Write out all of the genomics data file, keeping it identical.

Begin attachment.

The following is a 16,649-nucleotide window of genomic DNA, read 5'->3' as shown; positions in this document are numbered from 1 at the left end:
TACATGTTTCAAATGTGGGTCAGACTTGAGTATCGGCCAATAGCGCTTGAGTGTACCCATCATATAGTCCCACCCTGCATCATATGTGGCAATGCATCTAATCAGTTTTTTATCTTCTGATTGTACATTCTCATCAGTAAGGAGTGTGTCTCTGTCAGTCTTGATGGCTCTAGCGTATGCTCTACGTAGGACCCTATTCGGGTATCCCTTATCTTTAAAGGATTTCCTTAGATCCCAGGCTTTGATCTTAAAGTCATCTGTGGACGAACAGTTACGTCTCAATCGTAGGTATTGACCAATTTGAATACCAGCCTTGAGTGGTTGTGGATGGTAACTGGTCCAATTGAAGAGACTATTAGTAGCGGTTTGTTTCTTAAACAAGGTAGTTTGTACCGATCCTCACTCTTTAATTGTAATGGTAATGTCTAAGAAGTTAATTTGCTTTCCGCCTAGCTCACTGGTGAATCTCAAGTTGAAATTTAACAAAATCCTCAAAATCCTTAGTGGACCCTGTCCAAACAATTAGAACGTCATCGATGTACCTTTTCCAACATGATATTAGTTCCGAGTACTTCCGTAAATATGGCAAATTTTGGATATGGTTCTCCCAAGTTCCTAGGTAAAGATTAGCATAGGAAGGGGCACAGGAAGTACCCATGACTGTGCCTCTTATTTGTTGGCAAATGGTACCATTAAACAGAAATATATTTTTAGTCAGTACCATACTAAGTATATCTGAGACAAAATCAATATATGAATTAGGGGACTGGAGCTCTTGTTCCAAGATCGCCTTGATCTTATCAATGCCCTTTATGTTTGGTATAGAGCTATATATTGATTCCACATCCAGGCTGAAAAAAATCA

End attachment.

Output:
The following is a 16,649-nucleotide window of genomic DNA, read 5'->3' as shown; positions in this document are numbered from 1 at the left end:
TACATGTTTCAAATGTGGGTCAGACTTGAGTATCGGCCAATAGCGCTTGAGTGTACCCATCATATAGTCCCACCCTGCATCATATGTGGCAATGCATCTAATCAGTTTTTTATCTTCTGATTGTACATTCTCATCAGTAAGGAGTGTGTCTCTGTCAGTCTTGATGGCTCTAGCGTATGCTCTACGTAGGACCCTATTCGGGTATCCCTTATCTTTAAAGGATTTCCTTAGATCCCAGGCTTTGATCTTAAAGTCATCTGTGGACGAACAGTTACGTCTCAATCGTAGGTATTGACCAATTTGAATACCAGCCTTGAGTGGTTGTGGATGGTAACTGGTCCAATTGAAGAGACTATTAGTAGCGGTTTGTTTCTTAAACAAGGTAGTTTGTACCGATCCTCACTCTTTAATTGTAATGGTAATGTCTAAGAAGTTAATTTGCTTTCCGCCTAGCTCACTGGTGAATCTCAAGTTGAAATTTAACAAAATCCTCAAAATCCTTAGTGGACCCTGTCCAAACAATTAGAACGTCATCGATGTACCTTTTCCAACATGATATTAGTTCCGAGTACTTCCGTAAATATGGCAAATTTTGGATATGGTTCTCCCAAGTTCCTAGGTAAAGATTAGCATAGGAAGGGGCACAGGAAGTACCCATGACTGTGCCTCTTATTTGTTGGCAAATGGTACCATTAAACAGAAATATATTTTTAGTCAGTACCATACTAAGTATATCTGAGACAAAATCAATATATGAATTAGGGGACTGGAGCTCTTGTTCCAAGATCGCCTTGATCTTATCAATGCCCTTTATGTTTGGTATAGAGCTATATATTGATTCCACATCCAGGCTGAAAAAAATCA